Research:Claim Selection for WikiGrok
WikiGrok is an experimental MediaWiki feature used by the Mobile team to increase user engagement in mobile devices. The goal in WikiGrok is to provide an opportunity for engagement to users who are willing to lightly engage in contributions to Wikipedia over mobile devices.
To lower the threshold for participation, WikiGrok should be equipped with millions of questions that are easy to answer by humans on mobile devices and yet, not easy to answer by machines. This research aims to propose a methodology for finding a series of questions that the Mobile team can ask users for experimentation in the short-run as well as a methodology for finding such questions more systematically and in the long-run, and based on the result of the short-term experimentation.
Questions based on Wikidata Claims
We started by identifying the number of English Wikipedia articles (items) in the class tree of person, organization, event, work, place, and term, as some of the main Wikidata classes. The result is shown in the following table:
|class||Item code||no. items|
A sample API query used to compute the above number for class person is:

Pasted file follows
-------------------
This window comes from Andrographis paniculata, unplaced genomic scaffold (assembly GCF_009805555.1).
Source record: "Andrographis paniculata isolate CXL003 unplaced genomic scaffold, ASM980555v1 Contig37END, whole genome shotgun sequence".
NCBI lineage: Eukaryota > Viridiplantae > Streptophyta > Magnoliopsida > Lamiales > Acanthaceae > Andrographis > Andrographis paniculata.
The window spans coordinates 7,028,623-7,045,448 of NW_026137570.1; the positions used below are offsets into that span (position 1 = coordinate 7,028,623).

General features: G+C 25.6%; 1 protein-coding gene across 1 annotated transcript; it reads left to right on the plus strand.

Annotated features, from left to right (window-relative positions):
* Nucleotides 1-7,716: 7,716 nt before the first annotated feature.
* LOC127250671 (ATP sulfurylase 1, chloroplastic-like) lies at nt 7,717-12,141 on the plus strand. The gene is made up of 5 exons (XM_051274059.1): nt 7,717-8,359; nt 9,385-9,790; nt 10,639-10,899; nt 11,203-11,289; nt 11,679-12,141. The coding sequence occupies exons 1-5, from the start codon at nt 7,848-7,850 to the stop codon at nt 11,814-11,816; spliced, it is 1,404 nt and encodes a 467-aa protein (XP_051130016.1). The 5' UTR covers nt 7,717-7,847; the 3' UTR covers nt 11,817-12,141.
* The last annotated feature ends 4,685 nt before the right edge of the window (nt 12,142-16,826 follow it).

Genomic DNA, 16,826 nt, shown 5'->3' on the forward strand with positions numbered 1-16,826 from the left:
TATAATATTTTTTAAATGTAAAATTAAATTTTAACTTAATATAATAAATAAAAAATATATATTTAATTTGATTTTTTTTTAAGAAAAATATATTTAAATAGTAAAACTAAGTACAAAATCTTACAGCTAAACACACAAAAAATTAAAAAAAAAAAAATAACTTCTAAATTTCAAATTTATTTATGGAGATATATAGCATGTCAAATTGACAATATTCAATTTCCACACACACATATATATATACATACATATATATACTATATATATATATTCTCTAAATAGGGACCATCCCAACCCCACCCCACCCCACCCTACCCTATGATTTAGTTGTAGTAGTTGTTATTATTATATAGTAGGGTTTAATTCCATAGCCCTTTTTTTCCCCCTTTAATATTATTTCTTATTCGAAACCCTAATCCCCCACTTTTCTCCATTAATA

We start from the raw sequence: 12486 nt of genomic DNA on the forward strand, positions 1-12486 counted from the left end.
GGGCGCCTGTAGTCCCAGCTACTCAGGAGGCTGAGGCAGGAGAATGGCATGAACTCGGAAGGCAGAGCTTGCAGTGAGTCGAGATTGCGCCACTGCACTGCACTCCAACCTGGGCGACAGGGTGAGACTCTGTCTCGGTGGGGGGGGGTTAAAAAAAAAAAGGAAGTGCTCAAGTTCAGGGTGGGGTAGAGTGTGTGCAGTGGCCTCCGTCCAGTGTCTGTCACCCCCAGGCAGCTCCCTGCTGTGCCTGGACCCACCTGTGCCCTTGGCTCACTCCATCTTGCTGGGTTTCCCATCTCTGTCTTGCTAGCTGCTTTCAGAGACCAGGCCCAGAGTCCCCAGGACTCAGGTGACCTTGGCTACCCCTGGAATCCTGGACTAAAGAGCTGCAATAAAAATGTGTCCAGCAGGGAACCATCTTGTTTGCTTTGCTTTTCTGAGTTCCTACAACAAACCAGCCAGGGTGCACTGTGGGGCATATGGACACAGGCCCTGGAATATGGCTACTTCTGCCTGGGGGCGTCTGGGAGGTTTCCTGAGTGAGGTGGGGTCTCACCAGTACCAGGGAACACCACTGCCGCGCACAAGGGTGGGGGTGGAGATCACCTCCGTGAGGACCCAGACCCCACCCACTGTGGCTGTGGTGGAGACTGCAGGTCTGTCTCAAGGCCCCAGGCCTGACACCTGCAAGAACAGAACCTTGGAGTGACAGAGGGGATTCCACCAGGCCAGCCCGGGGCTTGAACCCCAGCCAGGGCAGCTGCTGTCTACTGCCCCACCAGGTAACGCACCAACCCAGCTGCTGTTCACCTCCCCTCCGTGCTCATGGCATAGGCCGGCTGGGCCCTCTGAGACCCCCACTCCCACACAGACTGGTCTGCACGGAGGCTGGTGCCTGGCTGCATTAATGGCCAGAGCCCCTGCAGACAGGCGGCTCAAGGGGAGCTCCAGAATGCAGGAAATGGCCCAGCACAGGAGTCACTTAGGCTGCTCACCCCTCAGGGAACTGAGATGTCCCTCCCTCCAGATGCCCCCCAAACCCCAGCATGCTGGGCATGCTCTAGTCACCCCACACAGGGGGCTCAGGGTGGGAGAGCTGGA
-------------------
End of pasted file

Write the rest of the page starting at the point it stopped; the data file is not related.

Given that "person" has the highest number of articles affected, we decided to focus on questions related to human, Q5, an instance of person. To this end, we considered all the items in class of human and their corresponding claims. We then counted the number of co-occurances of claims and identified all those claims that co-occure more than 1000 times in English Wikipedia. (Note that the choice of 1000 is arbitrary. At the point of doing the research, such a threshold provides us with 794 claim pairs to consider, excluding pairs that include instance of, P31. Using the list, we identified potential questions of interest. For example, we know that on English Wikipedia the co-occurance of politician (occupation) and lawyer (occupation) is 5900 times. One natural question to ask users on all politician pages is "Is this person a lawyer?". This is a question that a machine cannot answer easily, while a human reading the Wikipedia page of a politician should be able to answer relatively easily based on the information already available in the page or previous knowledge.